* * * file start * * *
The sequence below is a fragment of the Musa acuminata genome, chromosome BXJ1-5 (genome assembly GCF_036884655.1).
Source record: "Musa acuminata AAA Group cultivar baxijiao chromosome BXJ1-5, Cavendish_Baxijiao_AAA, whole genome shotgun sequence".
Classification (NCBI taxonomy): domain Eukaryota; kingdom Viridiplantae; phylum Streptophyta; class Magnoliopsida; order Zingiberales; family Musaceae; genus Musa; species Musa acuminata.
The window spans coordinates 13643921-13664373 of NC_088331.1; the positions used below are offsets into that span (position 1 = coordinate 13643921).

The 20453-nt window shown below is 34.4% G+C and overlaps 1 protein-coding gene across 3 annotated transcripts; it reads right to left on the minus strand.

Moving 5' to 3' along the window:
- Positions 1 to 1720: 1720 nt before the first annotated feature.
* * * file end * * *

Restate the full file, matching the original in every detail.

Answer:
The sequence below is a fragment of the Musa acuminata genome, chromosome BXJ1-5 (genome assembly GCF_036884655.1).
Source record: "Musa acuminata AAA Group cultivar baxijiao chromosome BXJ1-5, Cavendish_Baxijiao_AAA, whole genome shotgun sequence".
Classification (NCBI taxonomy): domain Eukaryota; kingdom Viridiplantae; phylum Streptophyta; class Magnoliopsida; order Zingiberales; family Musaceae; genus Musa; species Musa acuminata.
The window spans coordinates 13643921-13664373 of NC_088331.1; the positions used below are offsets into that span (position 1 = coordinate 13643921).

The 20453-nt window shown below is 34.4% G+C and overlaps 1 protein-coding gene across 3 annotated transcripts; it reads right to left on the minus strand.

Moving 5' to 3' along the window:
- Positions 1 to 1720: 1720 nt before the first annotated feature.